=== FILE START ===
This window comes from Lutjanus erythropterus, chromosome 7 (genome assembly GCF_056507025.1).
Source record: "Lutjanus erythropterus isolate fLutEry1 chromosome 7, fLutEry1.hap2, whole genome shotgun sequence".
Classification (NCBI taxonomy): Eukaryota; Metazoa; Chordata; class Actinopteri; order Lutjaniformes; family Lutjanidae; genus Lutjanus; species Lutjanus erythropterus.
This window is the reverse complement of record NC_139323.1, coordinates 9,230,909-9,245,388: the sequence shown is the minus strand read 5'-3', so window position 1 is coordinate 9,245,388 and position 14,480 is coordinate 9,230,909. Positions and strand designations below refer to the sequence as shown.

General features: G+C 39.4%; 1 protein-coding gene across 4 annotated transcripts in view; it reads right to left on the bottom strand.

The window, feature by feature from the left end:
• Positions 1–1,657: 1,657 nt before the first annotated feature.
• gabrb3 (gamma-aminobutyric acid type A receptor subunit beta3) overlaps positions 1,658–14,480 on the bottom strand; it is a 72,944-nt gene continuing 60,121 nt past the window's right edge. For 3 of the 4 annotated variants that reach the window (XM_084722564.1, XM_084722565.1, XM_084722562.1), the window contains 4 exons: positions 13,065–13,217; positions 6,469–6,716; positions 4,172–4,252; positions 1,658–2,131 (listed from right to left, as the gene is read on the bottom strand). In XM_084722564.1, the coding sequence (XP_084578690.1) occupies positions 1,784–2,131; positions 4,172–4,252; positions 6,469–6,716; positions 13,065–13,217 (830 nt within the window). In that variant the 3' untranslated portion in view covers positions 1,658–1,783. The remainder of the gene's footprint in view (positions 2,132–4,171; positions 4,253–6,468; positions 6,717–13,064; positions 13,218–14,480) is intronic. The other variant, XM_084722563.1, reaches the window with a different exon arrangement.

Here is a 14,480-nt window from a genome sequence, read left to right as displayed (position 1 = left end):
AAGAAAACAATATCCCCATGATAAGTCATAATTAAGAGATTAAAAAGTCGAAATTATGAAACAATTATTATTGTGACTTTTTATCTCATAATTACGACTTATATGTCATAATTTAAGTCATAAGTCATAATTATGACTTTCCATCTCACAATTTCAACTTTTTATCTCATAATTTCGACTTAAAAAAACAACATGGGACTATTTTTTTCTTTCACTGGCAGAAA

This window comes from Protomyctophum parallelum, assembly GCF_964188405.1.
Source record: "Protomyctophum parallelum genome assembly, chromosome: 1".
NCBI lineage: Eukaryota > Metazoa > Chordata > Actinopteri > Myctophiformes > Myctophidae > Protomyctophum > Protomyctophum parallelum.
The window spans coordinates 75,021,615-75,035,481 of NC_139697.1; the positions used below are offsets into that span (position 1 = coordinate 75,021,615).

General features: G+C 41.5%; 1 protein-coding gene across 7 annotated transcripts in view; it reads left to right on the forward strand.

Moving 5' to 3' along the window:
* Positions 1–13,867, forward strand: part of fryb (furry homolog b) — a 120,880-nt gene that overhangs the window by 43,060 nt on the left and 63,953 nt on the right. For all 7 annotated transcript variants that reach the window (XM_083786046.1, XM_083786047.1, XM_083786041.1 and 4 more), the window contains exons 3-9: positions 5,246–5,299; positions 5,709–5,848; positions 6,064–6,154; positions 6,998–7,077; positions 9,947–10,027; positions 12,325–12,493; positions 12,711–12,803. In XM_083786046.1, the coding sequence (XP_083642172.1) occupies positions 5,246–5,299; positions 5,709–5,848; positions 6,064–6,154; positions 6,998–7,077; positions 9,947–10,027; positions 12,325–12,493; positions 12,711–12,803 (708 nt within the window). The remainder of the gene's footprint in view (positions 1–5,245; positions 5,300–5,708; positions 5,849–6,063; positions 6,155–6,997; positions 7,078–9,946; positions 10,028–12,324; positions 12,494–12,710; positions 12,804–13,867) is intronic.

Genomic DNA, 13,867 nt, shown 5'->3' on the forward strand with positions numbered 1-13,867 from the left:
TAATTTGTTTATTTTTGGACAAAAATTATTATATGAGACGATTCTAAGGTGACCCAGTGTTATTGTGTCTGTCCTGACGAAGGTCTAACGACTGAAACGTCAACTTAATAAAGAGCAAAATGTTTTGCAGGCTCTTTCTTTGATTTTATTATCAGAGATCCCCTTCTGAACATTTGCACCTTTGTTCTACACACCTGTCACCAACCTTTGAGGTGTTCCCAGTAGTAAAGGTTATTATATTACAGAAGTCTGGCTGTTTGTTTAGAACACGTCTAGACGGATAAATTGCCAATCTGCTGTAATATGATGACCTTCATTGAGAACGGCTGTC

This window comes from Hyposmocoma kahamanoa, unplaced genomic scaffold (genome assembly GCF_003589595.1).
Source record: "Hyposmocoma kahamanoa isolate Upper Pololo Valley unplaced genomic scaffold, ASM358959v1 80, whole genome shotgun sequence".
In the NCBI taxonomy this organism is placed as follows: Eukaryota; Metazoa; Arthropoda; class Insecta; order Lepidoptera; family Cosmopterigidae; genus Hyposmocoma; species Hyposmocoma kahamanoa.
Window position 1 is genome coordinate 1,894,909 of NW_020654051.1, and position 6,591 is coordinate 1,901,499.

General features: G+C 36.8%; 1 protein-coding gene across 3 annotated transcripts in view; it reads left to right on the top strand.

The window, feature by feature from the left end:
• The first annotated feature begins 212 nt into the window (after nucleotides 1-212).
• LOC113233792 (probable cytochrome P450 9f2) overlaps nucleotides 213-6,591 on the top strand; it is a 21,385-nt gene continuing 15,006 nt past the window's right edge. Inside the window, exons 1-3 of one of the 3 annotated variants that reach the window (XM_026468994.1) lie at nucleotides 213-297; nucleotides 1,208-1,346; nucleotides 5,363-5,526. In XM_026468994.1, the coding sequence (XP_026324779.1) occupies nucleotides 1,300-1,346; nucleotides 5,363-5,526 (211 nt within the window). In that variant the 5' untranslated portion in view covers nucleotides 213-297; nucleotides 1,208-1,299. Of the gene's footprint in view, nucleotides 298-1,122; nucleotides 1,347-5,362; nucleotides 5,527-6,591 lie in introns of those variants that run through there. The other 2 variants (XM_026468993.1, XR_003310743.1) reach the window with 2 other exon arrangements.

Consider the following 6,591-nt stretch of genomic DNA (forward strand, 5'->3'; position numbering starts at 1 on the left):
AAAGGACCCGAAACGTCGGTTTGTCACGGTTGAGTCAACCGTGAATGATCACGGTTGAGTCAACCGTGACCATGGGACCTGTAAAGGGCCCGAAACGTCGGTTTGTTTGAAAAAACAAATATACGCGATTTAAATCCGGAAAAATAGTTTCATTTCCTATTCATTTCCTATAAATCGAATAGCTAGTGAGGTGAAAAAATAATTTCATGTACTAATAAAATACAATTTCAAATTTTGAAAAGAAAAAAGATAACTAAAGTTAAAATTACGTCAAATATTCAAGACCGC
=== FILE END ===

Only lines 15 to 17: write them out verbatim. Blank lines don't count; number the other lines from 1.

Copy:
General features: G+C 41.5%; 1 protein-coding gene across 7 annotated transcripts in view; it reads left to right on the forward strand.

Moving 5' to 3' along the window:
* Positions 1–13,867, forward strand: part of fryb (furry homolog b) — a 120,880-nt gene that overhangs the window by 43,060 nt on the left and 63,953 nt on the right. For all 7 annotated transcript variants that reach the window (XM_083786046.1, XM_083786047.1, XM_083786041.1 and 4 more), the window contains exons 3-9: positions 5,246–5,299; positions 5,709–5,848; positions 6,064–6,154; positions 6,998–7,077; positions 9,947–10,027; positions 12,325–12,493; positions 12,711–12,803. In XM_083786046.1, the coding sequence (XP_083642172.1) occupies positions 5,246–5,299; positions 5,709–5,848; positions 6,064–6,154; positions 6,998–7,077; positions 9,947–10,027; positions 12,325–12,493; positions 12,711–12,803 (708 nt within the window). The remainder of the gene's footprint in view (positions 1–5,245; positions 5,300–5,708; positions 5,849–6,063; positions 6,155–6,997; positions 7,078–9,946; positions 10,028–12,324; positions 12,494–12,710; positions 12,804–13,867) is intronic.